Liverpool Care Pathway: Relatives 'must be informed'

 
Elderly man's hands There will be a 12-week consultation on the proposed changes to the NHS constitution

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Relatives of terminally-ill patients would have to be consulted before a decision to withdraw food or water is taken, under new government proposals.

It comes after some patients were placed on the Liverpool Care Pathway - designed to relieve suffering - without their relatives' knowledge.

The government wants to ensure families are told of life and death decisions.

The instruction will be included in a number of proposed changes to the NHS Constitution to be unveiled on Monday.

The Liverpool Care Pathway was developed at the Royal Liverpool University Hospital and the city's Marie Curie hospice to relieve suffering in dying patients, setting out principles for their treatment in their final days and hours.

Supporters say it can make the end of a patient's life as comfortable as possible and the method is also widely backed by doctors and many health charities.

However, critics argue it can be inhumane.

The government has now said that the rules needed to be stricter, meaning relatives of patients are always consulted before the technique is applied.

'New right'

A Department of Health (DoH) spokesman said the proposed changes would set out a "new right" under the NHS Constitution, which was established by the Health Act 2009, but he stopped short of describing the move as a "legal requirement".

However, the spokesman added: "Anybody providing NHS services is required by law to take account of it [the NHS constitution] in their decisions and actions."

Some reports suggested health trusts that failed to involve patients and families in decisions could be sued, while doctors could face being struck off.

The DoH spokesman said it was unlikely policy had been developed on this as the proposal was still at an early stage.

Health Secretary Jeremy Hunt will launch a 12-week consultation on the proposed changes to the constitution - the formal statement of patients' rights - on Monday.

Health minister Norman Lamb said this week that it was "completely wrong" for terminally-ill patients to be put on a "pathway" to death without relatives being consulted.

Mr Lamb has called a meeting of doctors and patients to discuss worries about the pathway.

Meanwhile, Conservative peer Baroness Knight called for an inquiry into claims some people might have survived had they not received this treatment.

 

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  • rate this
    -1

    Comment number 174.

    163 Lagerlord re 152 . Cases much different, Endocarditis and septicaemia can't be compared in any way at all. Your comment is both irrational and insensitive to Adam who was there and saw what was happening to his relative. This was not a like for like situation and I daresay you're own state of general health might be different to his grandfathers to start with.You did the right thing Adam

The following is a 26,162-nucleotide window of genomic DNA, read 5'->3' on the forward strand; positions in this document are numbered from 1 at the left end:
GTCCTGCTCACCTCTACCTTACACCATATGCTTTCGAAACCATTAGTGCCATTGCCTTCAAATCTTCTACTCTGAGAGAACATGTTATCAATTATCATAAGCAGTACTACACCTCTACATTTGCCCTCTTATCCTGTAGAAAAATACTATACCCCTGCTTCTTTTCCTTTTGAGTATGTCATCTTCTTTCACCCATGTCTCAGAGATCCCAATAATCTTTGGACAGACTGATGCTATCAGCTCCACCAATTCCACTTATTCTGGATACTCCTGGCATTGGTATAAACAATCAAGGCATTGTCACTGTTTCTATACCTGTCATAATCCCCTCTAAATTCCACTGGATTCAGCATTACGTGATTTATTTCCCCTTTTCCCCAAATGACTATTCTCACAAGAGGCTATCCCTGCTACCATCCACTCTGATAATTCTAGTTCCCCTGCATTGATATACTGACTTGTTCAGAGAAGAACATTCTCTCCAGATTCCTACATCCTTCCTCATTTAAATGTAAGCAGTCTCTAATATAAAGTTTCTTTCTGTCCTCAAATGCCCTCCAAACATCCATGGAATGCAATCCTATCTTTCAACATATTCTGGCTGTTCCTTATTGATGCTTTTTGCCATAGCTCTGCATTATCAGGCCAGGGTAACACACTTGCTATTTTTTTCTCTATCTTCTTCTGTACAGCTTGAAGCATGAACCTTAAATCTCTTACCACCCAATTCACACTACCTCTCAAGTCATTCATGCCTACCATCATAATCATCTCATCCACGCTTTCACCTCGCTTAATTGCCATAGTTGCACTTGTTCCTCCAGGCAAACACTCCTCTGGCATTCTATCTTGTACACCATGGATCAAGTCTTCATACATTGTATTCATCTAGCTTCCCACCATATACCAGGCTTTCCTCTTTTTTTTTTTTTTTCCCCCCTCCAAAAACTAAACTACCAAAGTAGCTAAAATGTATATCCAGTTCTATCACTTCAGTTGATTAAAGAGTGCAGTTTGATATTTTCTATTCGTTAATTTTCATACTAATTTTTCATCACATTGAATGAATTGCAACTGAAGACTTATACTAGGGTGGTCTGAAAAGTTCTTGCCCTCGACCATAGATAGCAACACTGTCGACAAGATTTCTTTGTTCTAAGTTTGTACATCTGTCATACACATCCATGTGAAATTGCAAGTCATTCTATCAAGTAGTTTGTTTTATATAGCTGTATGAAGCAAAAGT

• rate this
    -1

    Comment number 173.

    Many of these comments imply there is a lack of trust in healthcare professionals.eg 149.

    Every day patients die in hospital because of medical negligence etc and the NHS pays out millions every year in compensation

    Trust them? Of course not

  • rate this
    +3

    Comment number 172.

    163. Lagerlord

    To clarify, my Grandad was 85 years old and very frail. He was admitted to hospital with infected leg ulcers (which he has suffered from for over 10 years). After 48 hours on antibiotics the doctors advised us that his condition was unlikely to improve and that the LCP was the only option and we took their advice. He died very peacefully 3 days latter surrounded by his family.

  • rate this
    +8

    Comment number 171.

    It's your own business, not your relatives'.

  • rate this
    +4

    Comment number 170.

    While this is an emotional issue, LCP is the best option available. Doctors have developed increasingly invasive means to prolong life - but this often means prolonging or increasing suffering. LCP often means a withdrawal of artificial nutrition when death is believed to be imminent (this can change and LCP stopped). Importantly, it focuses healthcare on comfort, pain relief and spiritual needs.

  • rate this
    +4

    Comment number 169.

    I think like a lot of people here my concern isn't that this exists, but whether it's deployed on people who aren't ready to die, nobody should have to phone the police to beg for water!

    Don't let's turn this into a US-style debate about pro-life at all costs vs. euthenasia.

    In my experience hospitals take a lax attitude to food and fluids for the elderly anyway, which DOES cause real suffering.

  • rate this
    +3

    Comment number 168.